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Howard Arkley


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Image Reference

Howard Arkley
Australia 1951–1999
Floriated residence 1994


The highly developed techniques of airbrushing lines and stencilling were fundamental to Arkley’s unique style where the ordinary metamorphoses into the extraordinary, creating deliberately hyperreal images similar to the glossy reproductions of paintings found in books .

When creating one of his suburban house compositions Arkley would

‘start with preliminary rapidograph pen drawings, sourced from outmoded photos from glossy magazines or real–estate brochures, outline the composition of exterior or interior, project the crisply defined drawing directly onto the canvas, and then paint the broader areas in flat colour. Later he would tape smaller cut–outs or stencils onto the canvas, suggesting textures and patterns, which became integrated into the overall picture.The trick from there was to balance lightness with the oppressive density of the visual data. With their fuzzy, dreamlike quality and tonal after–effects, the airbrushed lines stylised the final look of the painting.’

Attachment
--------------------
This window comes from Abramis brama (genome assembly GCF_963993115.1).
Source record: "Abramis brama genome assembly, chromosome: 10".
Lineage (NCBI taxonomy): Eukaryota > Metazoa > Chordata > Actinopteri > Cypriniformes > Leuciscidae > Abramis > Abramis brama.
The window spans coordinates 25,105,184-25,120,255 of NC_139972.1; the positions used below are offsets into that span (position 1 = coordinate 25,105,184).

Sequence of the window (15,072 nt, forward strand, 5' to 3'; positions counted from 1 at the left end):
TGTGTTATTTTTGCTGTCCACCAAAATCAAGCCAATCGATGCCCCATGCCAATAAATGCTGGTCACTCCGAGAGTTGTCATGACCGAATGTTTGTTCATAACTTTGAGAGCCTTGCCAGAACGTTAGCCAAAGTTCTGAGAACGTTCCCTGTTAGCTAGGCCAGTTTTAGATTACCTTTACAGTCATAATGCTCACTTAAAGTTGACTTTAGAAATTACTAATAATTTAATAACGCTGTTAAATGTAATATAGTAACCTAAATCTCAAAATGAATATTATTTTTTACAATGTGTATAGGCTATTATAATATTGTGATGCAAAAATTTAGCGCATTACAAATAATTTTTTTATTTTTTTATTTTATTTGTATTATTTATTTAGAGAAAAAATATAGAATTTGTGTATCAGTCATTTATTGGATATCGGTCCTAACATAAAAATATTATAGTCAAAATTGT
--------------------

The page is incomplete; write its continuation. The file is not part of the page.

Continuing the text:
Floriated Residence, 1994, Arkley’s most widely reproduced painting is an example of Arkley’s signature line which dominates as a formal element across the cropped view of a suburban house infilled with decorative patterns and reminiscent of flocked wallpaper. It also shows his skilful and refined manipulation of stencils which have been overlapped to create a shimmering effect.

Arkley also created an iridescent effect by deliberately misaligning lines and patterns. He had discovered this optical effect when reading an article in a 1963 issue of Scientific American on moiré patterns which are normally associated with fabric designs



NGV: Art like never before